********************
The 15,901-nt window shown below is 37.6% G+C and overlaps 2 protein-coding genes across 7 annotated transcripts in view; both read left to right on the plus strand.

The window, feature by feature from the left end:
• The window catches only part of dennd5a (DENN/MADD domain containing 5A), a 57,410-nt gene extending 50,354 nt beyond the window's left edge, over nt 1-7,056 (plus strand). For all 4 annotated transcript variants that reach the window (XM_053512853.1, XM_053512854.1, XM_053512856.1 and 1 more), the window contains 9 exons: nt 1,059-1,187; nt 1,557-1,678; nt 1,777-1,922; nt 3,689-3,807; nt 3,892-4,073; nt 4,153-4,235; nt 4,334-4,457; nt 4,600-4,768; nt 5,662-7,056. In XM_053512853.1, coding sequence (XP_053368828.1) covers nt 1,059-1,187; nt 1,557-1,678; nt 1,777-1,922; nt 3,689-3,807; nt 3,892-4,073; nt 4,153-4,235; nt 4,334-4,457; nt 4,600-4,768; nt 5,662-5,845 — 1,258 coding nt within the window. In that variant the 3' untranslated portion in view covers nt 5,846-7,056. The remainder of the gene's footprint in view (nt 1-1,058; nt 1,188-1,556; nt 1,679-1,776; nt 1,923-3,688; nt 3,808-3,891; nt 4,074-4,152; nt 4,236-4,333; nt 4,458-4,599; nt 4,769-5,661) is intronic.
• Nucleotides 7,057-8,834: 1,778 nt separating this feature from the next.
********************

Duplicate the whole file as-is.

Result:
The 15,901-nt window shown below is 37.6% G+C and overlaps 2 protein-coding genes across 7 annotated transcripts in view; both read left to right on the plus strand.

The window, feature by feature from the left end:
• The window catches only part of dennd5a (DENN/MADD domain containing 5A), a 57,410-nt gene extending 50,354 nt beyond the window's left edge, over nt 1-7,056 (plus strand). For all 4 annotated transcript variants that reach the window (XM_053512853.1, XM_053512854.1, XM_053512856.1 and 1 more), the window contains 9 exons: nt 1,059-1,187; nt 1,557-1,678; nt 1,777-1,922; nt 3,689-3,807; nt 3,892-4,073; nt 4,153-4,235; nt 4,334-4,457; nt 4,600-4,768; nt 5,662-7,056. In XM_053512853.1, coding sequence (XP_053368828.1) covers nt 1,059-1,187; nt 1,557-1,678; nt 1,777-1,922; nt 3,689-3,807; nt 3,892-4,073; nt 4,153-4,235; nt 4,334-4,457; nt 4,600-4,768; nt 5,662-5,845 — 1,258 coding nt within the window. In that variant the 3' untranslated portion in view covers nt 5,846-7,056. The remainder of the gene's footprint in view (nt 1-1,058; nt 1,188-1,556; nt 1,679-1,776; nt 1,923-3,688; nt 3,808-3,891; nt 4,074-4,152; nt 4,236-4,333; nt 4,458-4,599; nt 4,769-5,661) is intronic.
• Nucleotides 7,057-8,834: 1,778 nt separating this feature from the next.